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  Topic: The Evo/Devo End Run Around neo-Darwinism, Science or IDC symantic games.< Next Oldest | Next Newest >  
Mike PSS

Posts: 428
Joined: Sep. 2006

(Permalink) Posted: Feb. 22 2007,11:22   

Between Cornelius Hunter and AFDave there seems to be a new tactic that appeared that I, personnally, haven't seen over the past year.  Using some of the writings of Evo/Devo to counter neo-Darwinism.  I'm no evolutionary biologist but there is something in this latest screed that just doesn't smell right.

We know of Cornelius Hunter's assertions with Thylacine/Wolves.  The whole argument is about body plans and similarity and a lot of the counter points made have mentioned genetics as the measurements of choice when doing this comparison.  (thread link)

Now, at, AFDave posted this response to OA ((link) where he presents a chapter from an Evo/Devo book.
Chapter 1: Origination of the Organismal Form: The forgotton cause in evolutionary theory.
Read the chapter, but real quick the outline of the authors argument is thus...  
The modern version of this tenet holds that the continued modification and inheritance of a basic genetic tool kit for the regulation of developmental processes, directed by mechanisms acting at the population level, has generated the panoply of organismal body plans encountered in nature.

These developments have edged the field farther and farther away from the second initial theme: the origin of organismal form and structure. The question of why and how certain forms appear in organismal evolution addresses not what is being maintained (and quantitatively varied) but rather what is being generated in a qualitative sense.

It is the aim of the present volume to elaborate on this distinction between the origination (innovation) and the diversification (variation) of form by focusing on the plurality of causal factors responsible for the former, relatively neglected aspect, the origination of organismal form. Failure to incorporate this aspect represents one of the major gaps in the canonical theory of evolution, it being quite distinct from the topics with which population genetics or developmental genetics is primarily concerned.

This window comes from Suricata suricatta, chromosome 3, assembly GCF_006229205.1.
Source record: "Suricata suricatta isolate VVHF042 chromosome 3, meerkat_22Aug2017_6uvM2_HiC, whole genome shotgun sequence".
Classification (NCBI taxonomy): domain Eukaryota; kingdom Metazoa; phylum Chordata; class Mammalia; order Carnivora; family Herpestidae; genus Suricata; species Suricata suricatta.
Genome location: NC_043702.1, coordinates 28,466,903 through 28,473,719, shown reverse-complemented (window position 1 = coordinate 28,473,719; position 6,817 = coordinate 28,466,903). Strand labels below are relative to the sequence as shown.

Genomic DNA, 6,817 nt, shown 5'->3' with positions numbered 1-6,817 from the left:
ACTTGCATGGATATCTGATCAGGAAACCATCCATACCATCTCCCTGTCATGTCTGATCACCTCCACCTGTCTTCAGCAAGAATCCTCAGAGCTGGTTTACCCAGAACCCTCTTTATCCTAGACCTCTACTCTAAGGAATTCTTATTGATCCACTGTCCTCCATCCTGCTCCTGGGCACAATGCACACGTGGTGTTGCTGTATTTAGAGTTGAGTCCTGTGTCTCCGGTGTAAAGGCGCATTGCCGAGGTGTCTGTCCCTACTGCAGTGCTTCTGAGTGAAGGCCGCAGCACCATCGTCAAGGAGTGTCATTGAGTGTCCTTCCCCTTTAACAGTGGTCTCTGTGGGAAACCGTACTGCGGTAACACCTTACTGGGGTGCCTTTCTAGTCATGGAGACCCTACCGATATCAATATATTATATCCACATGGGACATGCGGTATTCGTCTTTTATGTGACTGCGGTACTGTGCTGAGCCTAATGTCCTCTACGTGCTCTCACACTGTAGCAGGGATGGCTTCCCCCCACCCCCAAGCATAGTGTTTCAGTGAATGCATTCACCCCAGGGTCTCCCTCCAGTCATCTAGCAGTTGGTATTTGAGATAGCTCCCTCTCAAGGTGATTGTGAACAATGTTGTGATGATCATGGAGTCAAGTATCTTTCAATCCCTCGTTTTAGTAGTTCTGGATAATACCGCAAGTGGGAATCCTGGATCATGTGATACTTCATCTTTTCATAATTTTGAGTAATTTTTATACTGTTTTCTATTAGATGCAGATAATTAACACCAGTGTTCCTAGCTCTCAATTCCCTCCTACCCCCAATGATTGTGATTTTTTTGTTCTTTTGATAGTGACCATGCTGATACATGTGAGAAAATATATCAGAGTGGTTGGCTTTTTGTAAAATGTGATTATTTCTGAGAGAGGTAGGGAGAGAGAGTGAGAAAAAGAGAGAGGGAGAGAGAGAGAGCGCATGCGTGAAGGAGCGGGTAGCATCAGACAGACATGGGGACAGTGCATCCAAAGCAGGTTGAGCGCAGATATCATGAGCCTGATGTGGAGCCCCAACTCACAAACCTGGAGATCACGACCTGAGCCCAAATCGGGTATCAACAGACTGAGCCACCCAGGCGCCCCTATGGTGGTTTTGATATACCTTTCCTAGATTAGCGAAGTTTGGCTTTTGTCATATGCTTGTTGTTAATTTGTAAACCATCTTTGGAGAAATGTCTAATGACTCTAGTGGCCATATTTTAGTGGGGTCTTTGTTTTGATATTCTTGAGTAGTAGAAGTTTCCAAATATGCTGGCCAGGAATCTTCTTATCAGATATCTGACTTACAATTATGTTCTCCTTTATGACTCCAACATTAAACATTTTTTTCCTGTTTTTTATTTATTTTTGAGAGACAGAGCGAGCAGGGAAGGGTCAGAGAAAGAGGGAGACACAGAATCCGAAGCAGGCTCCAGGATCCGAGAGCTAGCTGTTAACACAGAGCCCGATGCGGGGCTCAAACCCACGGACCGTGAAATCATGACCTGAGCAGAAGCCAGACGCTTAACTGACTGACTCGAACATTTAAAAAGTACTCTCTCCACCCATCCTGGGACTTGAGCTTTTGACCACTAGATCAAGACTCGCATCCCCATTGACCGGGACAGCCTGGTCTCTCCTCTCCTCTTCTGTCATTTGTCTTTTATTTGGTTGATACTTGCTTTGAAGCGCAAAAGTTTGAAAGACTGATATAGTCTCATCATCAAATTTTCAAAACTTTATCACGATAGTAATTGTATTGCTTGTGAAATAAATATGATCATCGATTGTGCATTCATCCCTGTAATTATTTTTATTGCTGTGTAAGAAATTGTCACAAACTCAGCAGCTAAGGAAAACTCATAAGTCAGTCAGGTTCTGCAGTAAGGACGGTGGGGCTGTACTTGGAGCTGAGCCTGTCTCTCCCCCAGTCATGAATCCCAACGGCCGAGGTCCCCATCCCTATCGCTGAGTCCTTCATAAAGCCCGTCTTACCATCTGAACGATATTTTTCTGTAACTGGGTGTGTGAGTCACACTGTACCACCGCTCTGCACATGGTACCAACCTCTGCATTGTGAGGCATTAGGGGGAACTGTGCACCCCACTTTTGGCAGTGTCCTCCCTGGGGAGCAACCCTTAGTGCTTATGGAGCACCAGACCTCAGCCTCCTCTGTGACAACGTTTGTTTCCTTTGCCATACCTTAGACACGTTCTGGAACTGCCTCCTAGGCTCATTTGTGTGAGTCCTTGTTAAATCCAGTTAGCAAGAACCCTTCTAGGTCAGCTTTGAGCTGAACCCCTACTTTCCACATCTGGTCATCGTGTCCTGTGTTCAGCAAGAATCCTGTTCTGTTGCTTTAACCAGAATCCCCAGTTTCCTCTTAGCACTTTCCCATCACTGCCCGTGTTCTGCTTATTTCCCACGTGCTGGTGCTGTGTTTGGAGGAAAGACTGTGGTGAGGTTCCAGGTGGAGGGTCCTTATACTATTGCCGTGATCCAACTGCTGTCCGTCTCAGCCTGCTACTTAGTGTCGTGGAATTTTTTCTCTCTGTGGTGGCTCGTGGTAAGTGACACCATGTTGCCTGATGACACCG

On the surface this seems to be a comprehensive study of what Dr. Hunter has described (in his simpleton fashion) since they also use this "genetics versus morphology" type of assertion.

The authors try to come up with a "new synthesis" around their ideas...  
Elements of a Postgenomic Synthesis
If, as we suggest, the failure of the current theory of evolution to deal with the problem of origination is the major obstacle to a scientific understanding of organismal form, it is incumbent on us to provide at least a sketch of an alternative view.

In the framework we propose, epigenetic processes—first, the physics of condensed, excitable media represented by primitive cell aggregates and, later, the conditional responses of tissues to each other and to external forces—replace gene sequence variation and gene expression as the primary causal agents in morphological origination. These determinants and their outcomes are considered to have set out the original, morphological templates during the evolution of bodies and organs, and to have remained, to varying extents, effective causal factors in the development of all modern, multicellular organisms (Newman and Müller, 2000).

The view described here emphasizes the distinction between the mechanisms underlying origination and those underlying variation in morphological evolution and hence the necessity to account for that distinction in evolutionary theory. It clearly suggests that the relationship between genotype and phenotype in the earliest metazoans was different from that in their modern counterparts and that the present relationship between genes and form is a derived condition, a product of evolution rather than its precondition.

Although not all contributors to this volume would accept the most radical implications of this view, which challenges major tenets of neo-Darwinism, including its incrementalism, uniformitarianism, and genocentricity, all were invited to participate in this project because their work explicitly influenced the development of the ideas behind it. Readers will evaluate each chapter on its own terms; we hope they will also recognize a coherence that transcends the disciplinary boundaries of the contributors.

What started my alarm bells ringing is the bolded portion.  These weasel words are used elsewhere by other less knowledgable people (wink, wink, nudge, nudge).  Why would this statement appear in an apparent Evo/Devo book?

The first author, Gerd B. Muller, is a PhD in Austria.  Click on the publications to get to the book reference above.  (overview here)

The second author, Stuart A. Newman, has a long history of publishing with Mr. Muller(historical documents).  Dr. Newman also is highly regarded in his field.
(NY Times article with some bio information)